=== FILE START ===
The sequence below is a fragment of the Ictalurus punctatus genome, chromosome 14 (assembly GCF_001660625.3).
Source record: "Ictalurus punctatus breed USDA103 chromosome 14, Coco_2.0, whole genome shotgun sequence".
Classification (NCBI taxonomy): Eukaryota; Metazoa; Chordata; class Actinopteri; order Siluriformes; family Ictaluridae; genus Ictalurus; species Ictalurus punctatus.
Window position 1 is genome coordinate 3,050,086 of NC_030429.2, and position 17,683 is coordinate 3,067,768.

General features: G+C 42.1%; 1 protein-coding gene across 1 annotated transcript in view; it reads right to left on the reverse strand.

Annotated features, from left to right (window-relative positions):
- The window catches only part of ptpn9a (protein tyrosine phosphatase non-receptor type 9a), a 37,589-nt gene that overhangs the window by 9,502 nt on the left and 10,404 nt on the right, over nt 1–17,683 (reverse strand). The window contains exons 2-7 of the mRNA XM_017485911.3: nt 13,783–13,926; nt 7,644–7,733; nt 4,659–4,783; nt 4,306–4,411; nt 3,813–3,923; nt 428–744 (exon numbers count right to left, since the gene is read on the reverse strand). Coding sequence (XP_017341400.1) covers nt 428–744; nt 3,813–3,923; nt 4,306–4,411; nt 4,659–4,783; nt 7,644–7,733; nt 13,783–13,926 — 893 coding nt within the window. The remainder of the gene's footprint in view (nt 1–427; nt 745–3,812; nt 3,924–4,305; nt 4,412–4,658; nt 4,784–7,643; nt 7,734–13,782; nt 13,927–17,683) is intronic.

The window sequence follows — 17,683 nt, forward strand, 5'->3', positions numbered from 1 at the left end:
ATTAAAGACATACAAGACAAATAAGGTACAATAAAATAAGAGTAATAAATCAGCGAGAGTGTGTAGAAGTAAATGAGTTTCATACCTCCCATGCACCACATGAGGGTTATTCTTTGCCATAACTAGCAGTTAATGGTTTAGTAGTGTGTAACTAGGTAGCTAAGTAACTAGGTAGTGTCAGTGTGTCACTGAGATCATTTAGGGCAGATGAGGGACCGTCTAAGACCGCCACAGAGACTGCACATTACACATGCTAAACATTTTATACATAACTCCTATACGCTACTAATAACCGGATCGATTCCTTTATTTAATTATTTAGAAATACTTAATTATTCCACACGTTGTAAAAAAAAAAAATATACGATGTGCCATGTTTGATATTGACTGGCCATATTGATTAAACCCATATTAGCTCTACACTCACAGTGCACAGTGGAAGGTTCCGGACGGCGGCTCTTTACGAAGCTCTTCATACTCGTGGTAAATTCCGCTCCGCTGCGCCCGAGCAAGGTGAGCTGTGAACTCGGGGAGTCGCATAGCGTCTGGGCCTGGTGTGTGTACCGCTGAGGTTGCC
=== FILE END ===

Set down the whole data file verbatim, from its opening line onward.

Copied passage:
The sequence below is a fragment of the Ictalurus punctatus genome, chromosome 14 (assembly GCF_001660625.3).
Source record: "Ictalurus punctatus breed USDA103 chromosome 14, Coco_2.0, whole genome shotgun sequence".
Classification (NCBI taxonomy): Eukaryota; Metazoa; Chordata; class Actinopteri; order Siluriformes; family Ictaluridae; genus Ictalurus; species Ictalurus punctatus.
Window position 1 is genome coordinate 3,050,086 of NC_030429.2, and position 17,683 is coordinate 3,067,768.

General features: G+C 42.1%; 1 protein-coding gene across 1 annotated transcript in view; it reads right to left on the reverse strand.

Annotated features, from left to right (window-relative positions):
- The window catches only part of ptpn9a (protein tyrosine phosphatase non-receptor type 9a), a 37,589-nt gene that overhangs the window by 9,502 nt on the left and 10,404 nt on the right, over nt 1–17,683 (reverse strand). The window contains exons 2-7 of the mRNA XM_017485911.3: nt 13,783–13,926; nt 7,644–7,733; nt 4,659–4,783; nt 4,306–4,411; nt 3,813–3,923; nt 428–744 (exon numbers count right to left, since the gene is read on the reverse strand). Coding sequence (XP_017341400.1) covers nt 428–744; nt 3,813–3,923; nt 4,306–4,411; nt 4,659–4,783; nt 7,644–7,733; nt 13,783–13,926 — 893 coding nt within the window. The remainder of the gene's footprint in view (nt 1–427; nt 745–3,812; nt 3,924–4,305; nt 4,412–4,658; nt 4,784–7,643; nt 7,734–13,782; nt 13,927–17,683) is intronic.

The window sequence follows — 17,683 nt, forward strand, 5'->3', positions numbered from 1 at the left end:
ATTAAAGACATACAAGACAAATAAGGTACAATAAAATAAGAGTAATAAATCAGCGAGAGTGTGTAGAAGTAAATGAGTTTCATACCTCCCATGCACCACATGAGGGTTATTCTTTGCCATAACTAGCAGTTAATGGTTTAGTAGTGTGTAACTAGGTAGCTAAGTAACTAGGTAGTGTCAGTGTGTCACTGAGATCATTTAGGGCAGATGAGGGACCGTCTAAGACCGCCACAGAGACTGCACATTACACATGCTAAACATTTTATACATAACTCCTATACGCTACTAATAACCGGATCGATTCCTTTATTTAATTATTTAGAAATACTTAATTATTCCACACGTTGTAAAAAAAAAAAATATACGATGTGCCATGTTTGATATTGACTGGCCATATTGATTAAACCCATATTAGCTCTACACTCACAGTGCACAGTGGAAGGTTCCGGACGGCGGCTCTTTACGAAGCTCTTCATACTCGTGGTAAATTCCGCTCCGCTGCGCCCGAGCAAGGTGAGCTGTGAACTCGGGGAGTCGCATAGCGTCTGGGCCTGGTGTGTGTACCGCTGAGGTTGCC